While the cat's away...

In all my 25 years, my folks had never gone away for a weekend before. I know that in all the movies you see, the kids can't wait till the parents go away so that they can throw this huge party and trash the house.

Well, in our case, the house was already trashed -- we were trying to clean it up! It was definitely something our parents would never approve of. But it was certainly something that had to be done. At least the way we saw it.

That week we had secretly placed ads with every newspaper within a fifty mile radius of Charlottesville. There are dozens of little towns around here like our humble Eagle Rock, and I'm sure I don't have to tell you that garage sales on summer weekends are pretty popular. We were expecting a big turn-out starting at 6 AM. Which left us about 12 hours before the crowds began swarming on Eagle Rock, and eager customers started beating our doors down. We figured we'd spend a good three or four hours getting organized, then get a good night's rest, wake up and then


The weather channel assured us we'd have a perfect sunny day, so we pulled out every table we could find in the house and arranged them outside.

We decided to be ruthless. We'd get rid of anything that hadn't been used in 10 years.

Mike and I would take everything down into the living room, Suzie would price it, and Davey would start arranging things outside. And then we'd start piling all the extra stuff we couldn't fit in the backyard into the garage and the living room.

We were really excited. We were sure we were going to make quite a few bucks out of this. We did a quick meditative huddle, then roared and jumped into action.

Hmm. Where should we start?

"The attic!" everyone agreed. Everyone except Mike.

I had mentioned before how Mike had cleaned the kitchen and the living room. What I didn't know at the time was that Mom and Dad wouldn't let him throw anything out. Everything, every last sopping wet thing had gone up into the attic.

Our infamous attic. The one with all the unopened boxes marked "MISCELLANEOUS" that still hadn't been opened since my folks moved here more than 25 years ago.

We used to love to explore the attic when we were young. Wow, there were so many neat old things lying around, and so many surprises awaiting inquisitive hands in all the boxes. But as we got older it was a little too crowded up there for exploring. None of us had been up there in a long time. Except Mike.

Mike stood in front of the door. "Don't go in there, please," Mike begged. "It's packed so tight I had to nail these braces across the door. You'll be buried alive!"

"Stand back, Mike!" I said, crowbar in hand.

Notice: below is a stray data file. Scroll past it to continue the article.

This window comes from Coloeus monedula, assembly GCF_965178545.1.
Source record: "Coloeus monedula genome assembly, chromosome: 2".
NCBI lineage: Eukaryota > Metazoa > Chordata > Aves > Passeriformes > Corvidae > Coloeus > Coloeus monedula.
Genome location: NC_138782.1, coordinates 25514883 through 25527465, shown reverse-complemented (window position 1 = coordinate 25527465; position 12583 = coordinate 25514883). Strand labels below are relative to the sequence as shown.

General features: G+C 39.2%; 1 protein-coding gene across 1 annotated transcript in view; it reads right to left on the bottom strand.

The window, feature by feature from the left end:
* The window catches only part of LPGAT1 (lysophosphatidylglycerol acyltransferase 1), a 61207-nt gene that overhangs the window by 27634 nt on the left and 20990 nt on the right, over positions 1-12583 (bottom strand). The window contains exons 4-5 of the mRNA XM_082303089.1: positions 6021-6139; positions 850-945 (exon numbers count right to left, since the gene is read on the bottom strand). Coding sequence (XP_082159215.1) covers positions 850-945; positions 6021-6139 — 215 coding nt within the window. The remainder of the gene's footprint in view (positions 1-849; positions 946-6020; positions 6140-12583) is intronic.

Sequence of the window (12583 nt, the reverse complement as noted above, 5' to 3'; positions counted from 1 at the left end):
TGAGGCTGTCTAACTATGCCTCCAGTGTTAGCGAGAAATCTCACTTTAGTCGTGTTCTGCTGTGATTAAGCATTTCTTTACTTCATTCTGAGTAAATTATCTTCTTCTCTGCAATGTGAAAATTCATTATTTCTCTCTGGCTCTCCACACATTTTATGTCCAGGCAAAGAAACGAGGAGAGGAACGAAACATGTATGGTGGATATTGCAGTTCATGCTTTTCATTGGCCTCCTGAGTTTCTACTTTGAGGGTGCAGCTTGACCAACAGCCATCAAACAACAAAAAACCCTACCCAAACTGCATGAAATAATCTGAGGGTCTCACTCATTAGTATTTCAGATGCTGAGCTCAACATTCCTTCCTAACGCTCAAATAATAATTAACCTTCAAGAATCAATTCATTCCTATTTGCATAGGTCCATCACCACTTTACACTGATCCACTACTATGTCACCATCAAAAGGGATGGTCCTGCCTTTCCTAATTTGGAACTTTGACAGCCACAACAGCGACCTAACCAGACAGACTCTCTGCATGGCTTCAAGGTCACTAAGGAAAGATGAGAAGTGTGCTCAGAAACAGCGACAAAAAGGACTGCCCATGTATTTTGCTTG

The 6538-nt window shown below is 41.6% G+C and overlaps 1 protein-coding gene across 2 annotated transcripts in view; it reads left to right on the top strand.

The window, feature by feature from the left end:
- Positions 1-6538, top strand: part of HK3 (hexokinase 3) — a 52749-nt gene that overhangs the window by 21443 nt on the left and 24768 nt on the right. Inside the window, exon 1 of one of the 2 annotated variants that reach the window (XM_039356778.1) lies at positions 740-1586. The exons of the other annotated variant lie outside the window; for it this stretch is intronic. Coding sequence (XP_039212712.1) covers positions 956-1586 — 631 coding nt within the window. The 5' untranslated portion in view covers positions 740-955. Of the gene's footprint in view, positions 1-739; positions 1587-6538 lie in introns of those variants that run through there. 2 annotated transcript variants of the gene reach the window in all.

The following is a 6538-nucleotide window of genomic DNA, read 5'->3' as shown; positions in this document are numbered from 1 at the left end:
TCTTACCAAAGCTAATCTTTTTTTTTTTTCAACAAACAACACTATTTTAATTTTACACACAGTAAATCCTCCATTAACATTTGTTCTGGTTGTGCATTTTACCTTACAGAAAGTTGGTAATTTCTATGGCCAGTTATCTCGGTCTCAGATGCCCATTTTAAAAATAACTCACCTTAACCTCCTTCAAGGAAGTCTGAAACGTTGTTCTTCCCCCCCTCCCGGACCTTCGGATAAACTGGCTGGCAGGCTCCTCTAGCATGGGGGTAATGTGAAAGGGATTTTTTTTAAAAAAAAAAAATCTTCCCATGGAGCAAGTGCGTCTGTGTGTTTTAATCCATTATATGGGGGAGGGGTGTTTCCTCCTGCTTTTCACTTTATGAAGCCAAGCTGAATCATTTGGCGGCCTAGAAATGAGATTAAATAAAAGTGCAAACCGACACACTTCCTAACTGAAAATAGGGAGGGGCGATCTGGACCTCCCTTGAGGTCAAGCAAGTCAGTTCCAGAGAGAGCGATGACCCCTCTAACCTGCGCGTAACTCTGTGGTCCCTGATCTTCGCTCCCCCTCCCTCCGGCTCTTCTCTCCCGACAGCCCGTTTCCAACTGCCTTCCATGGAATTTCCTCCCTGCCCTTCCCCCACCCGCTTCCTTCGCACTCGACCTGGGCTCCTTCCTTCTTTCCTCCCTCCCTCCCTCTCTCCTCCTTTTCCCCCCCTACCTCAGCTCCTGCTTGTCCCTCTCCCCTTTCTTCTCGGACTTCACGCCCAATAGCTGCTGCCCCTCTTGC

"I warned you..." he sighed, taking cover in Mom's bathroom.

He did warn me.

I pulled off the boards, and the door swung open. The world tumbled out. I was whooshed across the second floor hallway, and down the stairs into the living room on tons and tons of who-knows-what.

It took them an hour to find me.

You would not believe how much stuff was in that attic. We waded through books and old clothes and toys and hoodinkeys, and whatcha-ma-callits, and what-is-its, and what-have-yas and I-don't-know-what-else. All I know is 6 AM came and we were still sorting and marking.

Saturday was a complete blur to me. I really have no idea where it went. It just flew by.

I remember Suzie and Davey were out there smiling, putting things out on the tables as fast as they could, and I saw them stuffing bills into a shoebox while Mike and I carried out box after box after box.

I remember seeing some prices Suzie had marked, too. Fifty cents for an old end table. Hardcover books, ten for a dollar.

"Suzie, we'll never make any money that way!" I protested.

"Ricky, Ricky, you don't know anything about yard sales, do you? Things have got to be cheap. We're doing just fine, now go get more stuff. We're selling it faster than you guys are bringing it out!"

People were still coming in droves at 8 o'clock that evening, but there wasn't much left out on the tables. Nevertheless Suzie had everything marked so low that no one went away empty-handed.

"You'd better get some more stuff," Suzie yelled as she shook Mike and me to our feet.

"It's all gone," I muttered, completely exhausted as I lay sprawled out on the lawn.

"What do you mean?" Davey laughed.

"We cleared everything out of every room in the house, except the bare essentials. You know, beds, rugs...we even sold the cobwebs at six for a quarter..." Mike moaned.

"Let's go to sleep," I sighed as I was sure I heard my bed inside call out my name.

"Davey called up for pizza," Suzie piped. "Let's stay up and count the money together."

"Well, all right," we agreed. Davey was waving good bye to the last customer, and we watched as they drove away with a truck-load of old tables and chairs that had been down in the basement for a century, at least.

"Don't worry, I didn't sell the kitchen table, although I had quite a few offers," Davey chuckled. "But, that's it. Nothing's left!"

The four of us walked inside and strolled through the rooms like we were prospective buyers at an openhouse. We were shocked. The place looked like a normal house now. It really didn't look that bad now that all the junk was gone.

"Good job, guys," Mike sighed. "Let's get out of these sweaty clothes and meet back in the living room in five minutes."

Suzie had to wake us when the pizza came -- Mike and I had both konked out. When we stumbled into the living room, Suzie had a half-dozen big boxes lined up against the wall.

"Stuff we forgot to sell?" I inquired.

"No, that's the money."

"Huh!" I was wide awake now.

We counted it all. It was mostly singles. Quite a few singles. About $250,000 worth.

Previous | Next